- Tony has chronic conditions aside from his transplant and so understands that plans may need to be cancelled without warning. This is fine and is preferrable to meeting if you are sick for any reason. The health and safety of all parties comes first. COVID is a bell you can’t ‘unring’. (Evidence is mounting that SARS-CoV-2 persists throughout the body causing damage whether people realize it immediately or not. See this science review article from the John Snow Project.)
- Outside of Tony’s work and medical appointments, our family avoids indoor spaces in general, especially as COVID is circulating unchecked in our communities. We use curbside pickup and delivery whenever possible and enter street-facing retail stores rarely and briefly – always masked and with an Aranet CO2 monitor. (Should COVID levels drop to <3/100K in conjunction with percent positivity <3%, and an R(t)<1 we will revisit this policy.)
- Masking: Tony wears an N95 respirator mask and asks others to use a respirator mask as well. He can provide an N95 if you don’t have one. (K)N95 masks provide both good fit and excellent filter to reduce adding to the airborne viral load in an enclosed space. Medical/surgical masks provide good filter, but the poor fit allows significant aerosol leakage (both in and out). Further, a non fit-tested N95 mask is superior to a medical/surgical mask (Read this AMA article).
- Hand Hygiene/Cough Etiquette: Washing hands is important in reducing the spread of many viruses and bacteria. Hand washing before and after donning/doffing your mask is prudent. Etiquette says to cover a cough or sneeze. When indoors and wearing a mask, keep it on to cough and sneeze – that’s when it’s most needed!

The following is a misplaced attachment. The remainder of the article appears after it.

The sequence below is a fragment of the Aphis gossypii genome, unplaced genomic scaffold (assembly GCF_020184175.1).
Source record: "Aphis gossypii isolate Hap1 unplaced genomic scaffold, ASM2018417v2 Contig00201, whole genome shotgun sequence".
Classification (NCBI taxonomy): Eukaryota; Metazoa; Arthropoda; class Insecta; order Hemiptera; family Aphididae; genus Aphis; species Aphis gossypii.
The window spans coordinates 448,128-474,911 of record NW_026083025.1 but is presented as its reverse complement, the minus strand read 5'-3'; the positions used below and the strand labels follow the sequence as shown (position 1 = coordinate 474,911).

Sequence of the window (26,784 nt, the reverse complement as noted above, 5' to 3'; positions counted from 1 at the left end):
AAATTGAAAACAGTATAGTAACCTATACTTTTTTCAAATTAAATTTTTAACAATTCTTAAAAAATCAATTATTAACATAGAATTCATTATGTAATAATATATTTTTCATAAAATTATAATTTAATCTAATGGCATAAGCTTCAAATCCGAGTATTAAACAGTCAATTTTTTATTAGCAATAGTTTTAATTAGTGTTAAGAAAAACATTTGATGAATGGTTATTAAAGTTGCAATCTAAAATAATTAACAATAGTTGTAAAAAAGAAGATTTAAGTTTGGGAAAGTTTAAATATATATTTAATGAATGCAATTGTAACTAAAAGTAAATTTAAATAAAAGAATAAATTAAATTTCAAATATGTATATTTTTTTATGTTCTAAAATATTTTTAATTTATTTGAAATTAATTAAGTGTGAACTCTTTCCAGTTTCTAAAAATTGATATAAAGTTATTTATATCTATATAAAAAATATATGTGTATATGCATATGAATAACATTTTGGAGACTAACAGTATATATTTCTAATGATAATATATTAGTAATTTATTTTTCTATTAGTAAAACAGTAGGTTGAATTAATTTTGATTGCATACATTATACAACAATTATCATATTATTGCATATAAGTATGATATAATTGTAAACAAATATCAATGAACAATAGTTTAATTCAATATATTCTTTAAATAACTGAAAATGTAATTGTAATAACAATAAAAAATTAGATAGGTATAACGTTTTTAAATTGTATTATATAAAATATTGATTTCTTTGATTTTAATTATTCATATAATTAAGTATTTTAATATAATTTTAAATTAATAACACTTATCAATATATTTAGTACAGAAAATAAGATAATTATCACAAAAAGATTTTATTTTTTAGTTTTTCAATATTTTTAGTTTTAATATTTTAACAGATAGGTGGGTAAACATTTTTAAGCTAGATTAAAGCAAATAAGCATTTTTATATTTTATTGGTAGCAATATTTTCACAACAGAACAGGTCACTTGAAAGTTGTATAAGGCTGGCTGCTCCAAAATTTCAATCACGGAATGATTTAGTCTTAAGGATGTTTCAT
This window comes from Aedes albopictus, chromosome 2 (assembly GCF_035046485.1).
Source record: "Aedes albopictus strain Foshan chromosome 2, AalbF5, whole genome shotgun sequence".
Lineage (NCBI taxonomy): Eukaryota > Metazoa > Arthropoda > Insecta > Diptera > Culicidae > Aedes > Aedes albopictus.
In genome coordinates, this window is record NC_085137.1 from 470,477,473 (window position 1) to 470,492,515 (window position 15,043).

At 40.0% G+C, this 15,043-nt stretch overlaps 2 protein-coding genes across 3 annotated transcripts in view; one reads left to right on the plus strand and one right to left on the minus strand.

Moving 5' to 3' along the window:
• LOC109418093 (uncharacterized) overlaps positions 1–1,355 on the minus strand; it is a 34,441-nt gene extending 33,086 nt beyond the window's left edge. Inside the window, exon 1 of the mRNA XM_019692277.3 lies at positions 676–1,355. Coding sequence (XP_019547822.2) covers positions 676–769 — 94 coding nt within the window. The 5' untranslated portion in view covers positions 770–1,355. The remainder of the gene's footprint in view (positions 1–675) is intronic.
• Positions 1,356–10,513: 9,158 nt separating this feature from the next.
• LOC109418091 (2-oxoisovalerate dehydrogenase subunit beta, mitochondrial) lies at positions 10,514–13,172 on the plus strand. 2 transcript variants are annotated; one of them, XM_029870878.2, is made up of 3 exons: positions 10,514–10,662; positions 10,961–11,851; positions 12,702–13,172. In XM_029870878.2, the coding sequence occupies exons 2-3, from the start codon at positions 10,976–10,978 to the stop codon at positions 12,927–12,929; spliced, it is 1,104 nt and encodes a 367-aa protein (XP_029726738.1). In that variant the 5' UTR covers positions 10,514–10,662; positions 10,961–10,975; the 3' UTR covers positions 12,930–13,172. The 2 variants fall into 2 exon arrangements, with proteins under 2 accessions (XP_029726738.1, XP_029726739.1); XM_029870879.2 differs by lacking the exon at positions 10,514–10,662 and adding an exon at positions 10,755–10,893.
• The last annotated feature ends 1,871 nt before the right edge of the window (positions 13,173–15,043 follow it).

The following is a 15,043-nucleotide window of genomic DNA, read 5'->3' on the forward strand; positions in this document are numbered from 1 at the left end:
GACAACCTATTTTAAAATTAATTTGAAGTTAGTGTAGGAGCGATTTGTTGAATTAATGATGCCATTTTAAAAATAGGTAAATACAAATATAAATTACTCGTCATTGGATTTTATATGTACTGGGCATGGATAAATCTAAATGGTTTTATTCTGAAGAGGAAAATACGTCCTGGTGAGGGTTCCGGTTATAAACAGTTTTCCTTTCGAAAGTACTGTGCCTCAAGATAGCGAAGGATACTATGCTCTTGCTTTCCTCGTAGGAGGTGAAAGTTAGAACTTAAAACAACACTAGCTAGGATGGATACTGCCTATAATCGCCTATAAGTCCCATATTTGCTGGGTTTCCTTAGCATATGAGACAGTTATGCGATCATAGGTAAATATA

- Avoid Touching Your Face: This is good basic infection prevention advice. In the case of SARS-CoV-2 airborne virus, this is precautionary advice. Our mucous membranes (eyes, nose, mouth) are potential routes of entry so every bit of prevention helps.
- If Crowded, Limit Your Time: The more people breathing in a space, the higher the risk of transmission of an airborne virus. Measuring CO2 levels is a good way to assess the effectiveness of a building’s ventilation. Tony uses an Aranet CO2 monitor for this purpose. If the CO2 levels begin to rise above acceptable levels (800 ppm), he will direct people to open doors and/or windows. Should the CO2 levels become unacceptable (above 1000 ppm), he will ask people to leave and may leave himself, especially when around unmasked people.
- Ventilation, Working Outdoors, Air Filtration: Air quality depends on a variety of factors. Ventilation helps get fresh air into the space and reduces potential viral load. Opening doors and/or windows can have a surprisingly fast effect on lowering the CO2 levels in a space. Similarly, using HEPA or MERV13 (or better) filters in your space will reduce viral load. If you don’t know what kinds of filters are being used in your HVAC system, portable filters should be deployed. Tony will provide a Corsi-Rosenthal box if you don’t have a HEPA or equivalent filter.
- Vaccination: As an organ transplant recipient, Tony is fully vaccinated and boosted but given his immunosuppression medications he may not be one of the patients who mount any immune response from vaccines. The precautionary principle requires him to act as if he is not vaccinated.